Fed officials see the swaps as a low-risk program, because its counterparties in these loans are foreign central banks, and not private banks. At a crescendo in the crisis in December 2008, the Fed had shipped $583 billion overseas in the form of these swaps.

Federal ReserveAs the BBC’s Robert Peston writes:

There is talk of the ECB providing some kind of one year repo facility (where government bonds are swapped for 12-month loans) in collaboration with the US Federal Reserve.

See this for more information on swap lines.

Indeed, the Federal Reserve has been helping to bail out foreign central banks and private banks for years.

For example, $40 billion in bailout money given to AIG went to…
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Springing the Liquidity Trap

Springing the Liquidity Trap

Courtesy of Tim at The Psy-Fi Blog

Bad Omens

We’re in the middle of one of the most dramatic experiments financial markets have ever seen. Central banks, across the world, have bet your house and mine on a gamble of extreme proportions yet, such is the unpredictability of markets, we’ll only know the outcome of this with hindsight, a notoriously unhelpful bedfellow.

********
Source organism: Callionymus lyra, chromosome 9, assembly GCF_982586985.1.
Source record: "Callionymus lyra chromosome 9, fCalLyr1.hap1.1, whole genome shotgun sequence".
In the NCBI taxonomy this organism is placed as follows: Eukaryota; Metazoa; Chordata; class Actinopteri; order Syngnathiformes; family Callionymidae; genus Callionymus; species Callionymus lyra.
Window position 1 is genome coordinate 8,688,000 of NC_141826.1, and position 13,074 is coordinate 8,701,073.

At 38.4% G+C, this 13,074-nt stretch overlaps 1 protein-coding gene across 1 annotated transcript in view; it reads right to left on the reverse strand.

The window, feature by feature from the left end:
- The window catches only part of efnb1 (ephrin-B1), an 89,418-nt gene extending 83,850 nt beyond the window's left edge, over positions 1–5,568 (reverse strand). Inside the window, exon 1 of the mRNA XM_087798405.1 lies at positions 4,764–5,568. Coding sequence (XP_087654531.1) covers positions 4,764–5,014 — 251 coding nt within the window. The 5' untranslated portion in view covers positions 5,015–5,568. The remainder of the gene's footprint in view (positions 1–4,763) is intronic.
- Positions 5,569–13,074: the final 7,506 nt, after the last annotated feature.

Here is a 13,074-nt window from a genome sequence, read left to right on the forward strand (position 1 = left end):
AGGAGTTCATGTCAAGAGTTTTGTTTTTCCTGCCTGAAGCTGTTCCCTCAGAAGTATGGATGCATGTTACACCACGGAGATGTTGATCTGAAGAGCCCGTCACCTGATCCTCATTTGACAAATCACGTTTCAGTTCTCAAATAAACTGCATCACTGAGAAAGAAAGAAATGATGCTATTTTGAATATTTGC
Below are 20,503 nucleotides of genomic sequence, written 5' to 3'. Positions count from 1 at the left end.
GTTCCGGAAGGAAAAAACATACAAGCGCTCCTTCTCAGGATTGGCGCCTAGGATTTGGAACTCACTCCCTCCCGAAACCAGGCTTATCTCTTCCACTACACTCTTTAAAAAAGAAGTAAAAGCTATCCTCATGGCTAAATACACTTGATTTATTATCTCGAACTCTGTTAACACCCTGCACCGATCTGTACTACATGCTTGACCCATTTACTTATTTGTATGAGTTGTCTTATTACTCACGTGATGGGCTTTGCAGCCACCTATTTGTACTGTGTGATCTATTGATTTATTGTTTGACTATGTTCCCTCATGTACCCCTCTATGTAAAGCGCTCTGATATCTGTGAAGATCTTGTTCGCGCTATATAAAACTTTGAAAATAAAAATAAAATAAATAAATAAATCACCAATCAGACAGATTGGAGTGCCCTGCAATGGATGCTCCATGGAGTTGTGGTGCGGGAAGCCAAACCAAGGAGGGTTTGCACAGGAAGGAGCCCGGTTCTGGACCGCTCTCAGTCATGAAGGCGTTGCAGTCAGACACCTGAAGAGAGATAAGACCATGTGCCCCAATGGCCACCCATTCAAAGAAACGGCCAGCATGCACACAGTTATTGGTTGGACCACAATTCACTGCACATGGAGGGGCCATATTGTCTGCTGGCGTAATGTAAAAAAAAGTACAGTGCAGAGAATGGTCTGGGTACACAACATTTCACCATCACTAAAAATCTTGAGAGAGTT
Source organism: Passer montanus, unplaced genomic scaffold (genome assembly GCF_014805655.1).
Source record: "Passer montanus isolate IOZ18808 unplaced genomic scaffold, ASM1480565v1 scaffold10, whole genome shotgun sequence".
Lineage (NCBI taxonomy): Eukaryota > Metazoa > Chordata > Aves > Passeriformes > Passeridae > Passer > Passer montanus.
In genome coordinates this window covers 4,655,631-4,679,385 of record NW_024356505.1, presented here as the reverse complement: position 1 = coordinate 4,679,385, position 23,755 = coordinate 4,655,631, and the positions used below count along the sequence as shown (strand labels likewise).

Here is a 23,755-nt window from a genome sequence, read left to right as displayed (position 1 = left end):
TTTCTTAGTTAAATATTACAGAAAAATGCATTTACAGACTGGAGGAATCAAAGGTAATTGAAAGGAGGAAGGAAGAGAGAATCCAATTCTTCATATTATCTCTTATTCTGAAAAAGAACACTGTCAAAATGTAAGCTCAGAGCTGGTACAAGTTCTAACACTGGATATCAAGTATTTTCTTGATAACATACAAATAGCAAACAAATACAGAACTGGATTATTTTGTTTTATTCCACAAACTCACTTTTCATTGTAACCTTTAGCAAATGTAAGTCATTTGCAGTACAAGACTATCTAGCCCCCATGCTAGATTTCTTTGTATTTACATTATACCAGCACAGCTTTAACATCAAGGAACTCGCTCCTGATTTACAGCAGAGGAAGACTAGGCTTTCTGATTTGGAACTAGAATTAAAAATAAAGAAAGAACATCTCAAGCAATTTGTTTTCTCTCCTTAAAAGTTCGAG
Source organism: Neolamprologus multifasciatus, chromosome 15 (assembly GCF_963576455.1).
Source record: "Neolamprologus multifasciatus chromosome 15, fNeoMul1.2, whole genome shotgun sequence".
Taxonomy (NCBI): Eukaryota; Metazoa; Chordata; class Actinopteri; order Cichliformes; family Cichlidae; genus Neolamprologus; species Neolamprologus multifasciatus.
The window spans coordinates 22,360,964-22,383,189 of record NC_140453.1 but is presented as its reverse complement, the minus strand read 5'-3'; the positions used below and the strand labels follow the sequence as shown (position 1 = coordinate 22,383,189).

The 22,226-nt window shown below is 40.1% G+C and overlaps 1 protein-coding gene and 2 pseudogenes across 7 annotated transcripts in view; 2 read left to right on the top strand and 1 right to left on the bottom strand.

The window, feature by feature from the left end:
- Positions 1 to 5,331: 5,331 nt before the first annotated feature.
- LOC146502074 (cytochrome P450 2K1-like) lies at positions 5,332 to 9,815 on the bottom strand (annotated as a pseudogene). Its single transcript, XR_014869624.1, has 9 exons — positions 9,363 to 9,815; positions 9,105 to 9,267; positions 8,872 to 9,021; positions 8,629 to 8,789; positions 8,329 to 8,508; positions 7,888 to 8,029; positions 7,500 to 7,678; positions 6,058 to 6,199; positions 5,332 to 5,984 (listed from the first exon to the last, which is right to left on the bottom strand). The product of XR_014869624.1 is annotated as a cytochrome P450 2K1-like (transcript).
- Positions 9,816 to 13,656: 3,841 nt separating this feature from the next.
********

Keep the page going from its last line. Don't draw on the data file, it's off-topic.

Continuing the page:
The problem is that changes in monetary and market liquidity can trigger outbreaks of investor insanity and by pumping the world full of cheap money central bankers are gambling that they can manipulate markets to beat behavioural biases. The omens are not especially good for them getting this right.

Untradeable Assets

At a simple level significant market movements can be explained in terms of a combination of liquidity and stupidity. Liquidity comes in many different forms, mutating just about as soon as economists think they’ve nailed it down. They spend lots of time arguing over definitions of liquidity but we can roughly think about it as the available money in the system.